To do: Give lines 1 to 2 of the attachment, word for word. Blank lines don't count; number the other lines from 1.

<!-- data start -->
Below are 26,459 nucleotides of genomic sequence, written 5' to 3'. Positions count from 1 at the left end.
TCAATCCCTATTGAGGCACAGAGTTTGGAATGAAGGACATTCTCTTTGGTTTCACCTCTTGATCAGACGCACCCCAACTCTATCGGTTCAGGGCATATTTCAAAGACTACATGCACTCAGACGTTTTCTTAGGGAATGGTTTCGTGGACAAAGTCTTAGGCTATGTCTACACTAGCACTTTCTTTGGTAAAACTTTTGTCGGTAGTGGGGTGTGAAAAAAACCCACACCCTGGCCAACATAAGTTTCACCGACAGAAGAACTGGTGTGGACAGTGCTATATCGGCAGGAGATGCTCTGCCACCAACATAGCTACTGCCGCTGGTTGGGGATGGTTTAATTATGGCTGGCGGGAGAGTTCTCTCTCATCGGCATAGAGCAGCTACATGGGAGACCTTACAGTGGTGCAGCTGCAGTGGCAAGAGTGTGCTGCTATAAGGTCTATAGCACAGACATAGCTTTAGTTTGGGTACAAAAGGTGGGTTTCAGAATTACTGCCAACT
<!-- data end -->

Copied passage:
Below are 26,459 nucleotides of genomic sequence, written 5' to 3'. Positions count from 1 at the left end.
TCAATCCCTATTGAGGCACAGAGTTTGGAATGAAGGACATTCTCTTTGGTTTCACCTCTTGATCAGACGCACCCCAACTCTATCGGTTCAGGGCATATTTCAAAGACTACATGCACTCAGACGTTTTCTTAGGGAATGGTTTCGTGGACAAAGTCTTAGGCTATGTCTACACTAGCACTTTCTTTGGTAAAACTTTTGTCGGTAGTGGGGTGTGAAAAAAACCCACACCCTGGCCAACATAAGTTTCACCGACAGAAGAACTGGTGTGGACAGTGCTATATCGGCAGGAGATGCTCTGCCACCAACATAGCTACTGCCGCTGGTTGGGGATGGTTTAATTATGGCTGGCGGGAGAGTTCTCTCTCATCGGCATAGAGCAGCTACATGGGAGACCTTACAGTGGTGCAGCTGCAGTGGCAAGAGTGTGCTGCTATAAGGTCTATAGCACAGACATAGCTTTAGTTTGGGTACAAAAGGTGGGTTTCAGAATTACTGCCAACT